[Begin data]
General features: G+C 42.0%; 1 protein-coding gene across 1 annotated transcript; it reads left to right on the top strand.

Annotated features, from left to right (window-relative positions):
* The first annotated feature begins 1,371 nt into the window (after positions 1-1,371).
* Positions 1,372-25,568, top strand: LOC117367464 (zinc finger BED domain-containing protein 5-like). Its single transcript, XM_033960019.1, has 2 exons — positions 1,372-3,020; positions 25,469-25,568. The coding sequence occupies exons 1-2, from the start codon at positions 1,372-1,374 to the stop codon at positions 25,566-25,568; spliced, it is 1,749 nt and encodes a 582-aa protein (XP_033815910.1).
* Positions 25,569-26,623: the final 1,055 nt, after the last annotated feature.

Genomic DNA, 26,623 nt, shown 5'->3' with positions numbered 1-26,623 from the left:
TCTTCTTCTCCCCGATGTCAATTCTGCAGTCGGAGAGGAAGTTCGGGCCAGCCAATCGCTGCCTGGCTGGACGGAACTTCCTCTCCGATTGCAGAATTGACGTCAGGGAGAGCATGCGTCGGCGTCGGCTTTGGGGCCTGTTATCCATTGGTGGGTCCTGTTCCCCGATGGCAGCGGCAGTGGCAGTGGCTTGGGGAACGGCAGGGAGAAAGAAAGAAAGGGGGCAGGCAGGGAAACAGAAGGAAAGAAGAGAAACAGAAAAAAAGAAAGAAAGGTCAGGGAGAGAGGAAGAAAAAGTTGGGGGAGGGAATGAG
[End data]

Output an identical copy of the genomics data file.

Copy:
General features: G+C 42.0%; 1 protein-coding gene across 1 annotated transcript; it reads left to right on the top strand.

Annotated features, from left to right (window-relative positions):
* The first annotated feature begins 1,371 nt into the window (after positions 1-1,371).
* Positions 1,372-25,568, top strand: LOC117367464 (zinc finger BED domain-containing protein 5-like). Its single transcript, XM_033960019.1, has 2 exons — positions 1,372-3,020; positions 25,469-25,568. The coding sequence occupies exons 1-2, from the start codon at positions 1,372-1,374 to the stop codon at positions 25,566-25,568; spliced, it is 1,749 nt and encodes a 582-aa protein (XP_033815910.1).
* Positions 25,569-26,623: the final 1,055 nt, after the last annotated feature.

Genomic DNA, 26,623 nt, shown 5'->3' with positions numbered 1-26,623 from the left:
TCTTCTTCTCCCCGATGTCAATTCTGCAGTCGGAGAGGAAGTTCGGGCCAGCCAATCGCTGCCTGGCTGGACGGAACTTCCTCTCCGATTGCAGAATTGACGTCAGGGAGAGCATGCGTCGGCGTCGGCTTTGGGGCCTGTTATCCATTGGTGGGTCCTGTTCCCCGATGGCAGCGGCAGTGGCAGTGGCTTGGGGAACGGCAGGGAGAAAGAAAGAAAGGGGGCAGGCAGGGAAACAGAAGGAAAGAAGAGAAACAGAAAAAAAGAAAGAAAGGTCAGGGAGAGAGGAAGAAAAAGTTGGGGGAGGGAATGAG